Econ 106/206 - The World Food Economy. 5 units. Winter.
The World Food Economy is a course co-taught by Rosamond Naylor and Walter Falcon through Stanford's Department of Economics. The class examines the interrelationships among food, populations, resources, and economic development, and the role of agricultural and rural development in achieving economic and social progress in low-income nations. Emphasis is on public-sector decision-making as it relates to food policy.
Special Graduate Seminars
EESS 318 - Global Land Use Change to 2050. Winter 2012. Not offered this year.
The workshop will consist of 10 weekly meetings, each covering a different dimension of global land use change. Background readings will be offered on each topic. In addition, participants will utilize a relatively simple, aggregate economic model of global land use to assess the relative importance of the different forces bearing on the long run supply and demand for land.
The structure of each class will be:
1) 30 minute presentation on topic led by faculty, followed by 15 minutes of general discussion
2) 15 minute discussion of numerical simulations, led by students
3) 60 minute discussion of week’s readings led by students
ENVRES 220D/EESS 320 - Agricultural Systems in Emerging Economies. 2 units. Spring 2011. Not offered this year.
This interdisciplinary seminar examines the social, economic, institutional, and ecological aspects of agricultural systems in emerging economies, with a specific focus on India, Indonesia, Brazil, and China – four countries that play a critical in the world food economy and also contain a larger amount of the world’s food insecure. The course begins with an overview of the world food economy, food security, and the global trade of natural resources and then focuses on the agricultural systems in Brazil, India, Indonesia and China. Each seminar will begin with a short lecture by guest Stanford faculty, followed by a discussion of questions posed by lecturers and the required readings. Students are expected to attend regularly, to summarize the content and relevance of one assigned reading, and to assist in leading discussion for the week that reading is discussed. The goal of the course is to provide an overview of human-environment feedbacks in various agricultural regimes throughout the world, and to explore opportunities for positive interventions.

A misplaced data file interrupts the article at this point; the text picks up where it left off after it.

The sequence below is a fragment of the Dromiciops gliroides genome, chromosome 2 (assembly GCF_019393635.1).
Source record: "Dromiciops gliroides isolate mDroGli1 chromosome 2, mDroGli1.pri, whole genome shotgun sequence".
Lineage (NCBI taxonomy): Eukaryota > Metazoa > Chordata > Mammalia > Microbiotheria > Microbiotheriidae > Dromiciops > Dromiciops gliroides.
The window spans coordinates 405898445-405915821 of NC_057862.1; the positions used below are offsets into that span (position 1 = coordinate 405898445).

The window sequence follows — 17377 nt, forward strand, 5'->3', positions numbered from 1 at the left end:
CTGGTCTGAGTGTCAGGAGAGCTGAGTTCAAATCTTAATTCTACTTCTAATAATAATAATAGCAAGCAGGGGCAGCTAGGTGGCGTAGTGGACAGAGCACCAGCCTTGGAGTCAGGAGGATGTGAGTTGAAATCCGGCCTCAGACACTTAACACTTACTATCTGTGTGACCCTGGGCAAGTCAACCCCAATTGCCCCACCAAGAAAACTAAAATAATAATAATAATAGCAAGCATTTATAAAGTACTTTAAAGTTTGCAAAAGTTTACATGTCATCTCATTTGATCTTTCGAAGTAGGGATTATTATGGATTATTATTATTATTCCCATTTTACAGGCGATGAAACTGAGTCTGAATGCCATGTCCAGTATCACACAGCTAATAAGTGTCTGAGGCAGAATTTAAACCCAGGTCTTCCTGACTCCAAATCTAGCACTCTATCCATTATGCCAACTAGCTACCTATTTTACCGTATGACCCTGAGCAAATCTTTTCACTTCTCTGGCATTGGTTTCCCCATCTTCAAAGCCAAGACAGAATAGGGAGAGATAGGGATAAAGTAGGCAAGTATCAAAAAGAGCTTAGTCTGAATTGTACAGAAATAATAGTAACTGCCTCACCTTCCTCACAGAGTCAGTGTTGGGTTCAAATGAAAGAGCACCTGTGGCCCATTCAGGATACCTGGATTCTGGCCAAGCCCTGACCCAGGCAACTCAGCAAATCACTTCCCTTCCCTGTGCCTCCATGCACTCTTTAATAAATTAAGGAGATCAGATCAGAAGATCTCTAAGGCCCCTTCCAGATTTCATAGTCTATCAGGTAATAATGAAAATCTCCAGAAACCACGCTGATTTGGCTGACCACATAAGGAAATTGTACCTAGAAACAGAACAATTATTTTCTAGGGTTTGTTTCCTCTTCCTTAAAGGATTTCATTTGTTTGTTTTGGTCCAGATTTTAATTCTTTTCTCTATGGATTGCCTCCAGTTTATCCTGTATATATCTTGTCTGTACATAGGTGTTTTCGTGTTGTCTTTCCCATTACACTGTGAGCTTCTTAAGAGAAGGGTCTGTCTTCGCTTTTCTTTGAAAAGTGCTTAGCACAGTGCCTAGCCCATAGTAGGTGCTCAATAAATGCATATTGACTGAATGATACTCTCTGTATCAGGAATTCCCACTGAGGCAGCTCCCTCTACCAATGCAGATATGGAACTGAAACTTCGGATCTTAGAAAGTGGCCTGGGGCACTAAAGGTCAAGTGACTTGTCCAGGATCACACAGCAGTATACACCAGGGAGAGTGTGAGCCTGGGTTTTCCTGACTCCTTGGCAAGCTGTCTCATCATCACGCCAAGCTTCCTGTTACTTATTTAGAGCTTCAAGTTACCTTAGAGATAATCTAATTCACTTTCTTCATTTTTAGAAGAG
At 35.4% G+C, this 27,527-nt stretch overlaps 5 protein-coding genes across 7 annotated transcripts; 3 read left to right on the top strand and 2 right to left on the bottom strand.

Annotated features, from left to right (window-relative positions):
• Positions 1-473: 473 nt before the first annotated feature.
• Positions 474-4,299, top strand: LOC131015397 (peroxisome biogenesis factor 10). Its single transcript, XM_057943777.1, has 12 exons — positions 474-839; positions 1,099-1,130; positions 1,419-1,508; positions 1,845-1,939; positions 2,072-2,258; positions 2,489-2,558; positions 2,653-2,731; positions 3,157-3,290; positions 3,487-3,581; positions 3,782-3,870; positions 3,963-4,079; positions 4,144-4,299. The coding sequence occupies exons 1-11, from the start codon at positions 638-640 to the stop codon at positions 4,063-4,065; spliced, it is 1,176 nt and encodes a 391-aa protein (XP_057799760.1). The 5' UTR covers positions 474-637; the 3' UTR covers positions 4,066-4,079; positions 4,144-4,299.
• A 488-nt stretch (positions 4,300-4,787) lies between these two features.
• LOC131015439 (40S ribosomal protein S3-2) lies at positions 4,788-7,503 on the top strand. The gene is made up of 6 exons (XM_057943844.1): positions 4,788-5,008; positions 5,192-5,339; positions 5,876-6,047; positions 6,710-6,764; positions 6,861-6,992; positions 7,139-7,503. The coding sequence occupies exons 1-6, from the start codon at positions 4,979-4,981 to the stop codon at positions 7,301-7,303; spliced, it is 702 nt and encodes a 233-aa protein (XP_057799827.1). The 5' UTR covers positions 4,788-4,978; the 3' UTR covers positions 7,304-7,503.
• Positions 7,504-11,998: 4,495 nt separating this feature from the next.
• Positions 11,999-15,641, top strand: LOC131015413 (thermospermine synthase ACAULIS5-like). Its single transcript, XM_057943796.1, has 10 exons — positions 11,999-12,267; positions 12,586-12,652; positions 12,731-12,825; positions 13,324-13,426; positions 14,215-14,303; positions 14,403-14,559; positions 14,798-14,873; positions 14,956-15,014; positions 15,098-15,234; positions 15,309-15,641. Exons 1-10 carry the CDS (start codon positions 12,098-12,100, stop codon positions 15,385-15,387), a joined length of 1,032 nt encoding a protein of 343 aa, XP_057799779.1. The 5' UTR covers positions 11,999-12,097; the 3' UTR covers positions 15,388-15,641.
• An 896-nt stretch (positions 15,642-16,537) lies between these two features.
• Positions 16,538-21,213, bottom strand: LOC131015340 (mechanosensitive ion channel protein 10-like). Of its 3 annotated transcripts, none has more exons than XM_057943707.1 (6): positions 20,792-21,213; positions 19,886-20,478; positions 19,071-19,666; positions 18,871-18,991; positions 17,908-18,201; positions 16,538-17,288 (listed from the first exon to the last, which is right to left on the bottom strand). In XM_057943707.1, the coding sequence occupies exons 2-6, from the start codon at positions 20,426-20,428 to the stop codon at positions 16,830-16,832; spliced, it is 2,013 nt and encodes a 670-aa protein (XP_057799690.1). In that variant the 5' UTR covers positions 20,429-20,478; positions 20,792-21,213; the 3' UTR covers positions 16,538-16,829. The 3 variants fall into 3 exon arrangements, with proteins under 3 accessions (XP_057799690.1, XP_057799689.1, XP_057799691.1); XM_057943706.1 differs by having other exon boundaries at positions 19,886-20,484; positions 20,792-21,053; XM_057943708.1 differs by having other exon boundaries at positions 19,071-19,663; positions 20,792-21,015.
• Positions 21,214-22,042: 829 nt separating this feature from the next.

Emmett Interdisciplinary Program in Environment and Resources (E-IPER)
The Center on Food Security and the Environment works closely with graduate students from the Emmett Interdisciplinary Graduate Program in Environment and Resources (E-IPER). Currently, eight E-IPER PhD students are associated with the FSE program. They work alongside program fellows on research ranging from drought in Africa, palm oil development in Indonesia, sugar ethanol in Brazil to farmed salmon in Chile. Most students obtain their support (and offices) via the E-IPER program.
Stanford Woods Institute for the Environment
The Stanford Woods Institute for the Environment offers postdoctoral scholars, graduate and undergraduate students valuable education and support to advance their research and maximize its impact. Through a variety of training and mentorship programs focused on skills, knowledge and networks, Woods give students the communications and leadership skills to become global leaders in their fields. Through grants and stipends, it helps young researchers move their ideas into action. Click here for information on education programs offer through Woods and here for more information on student involvement.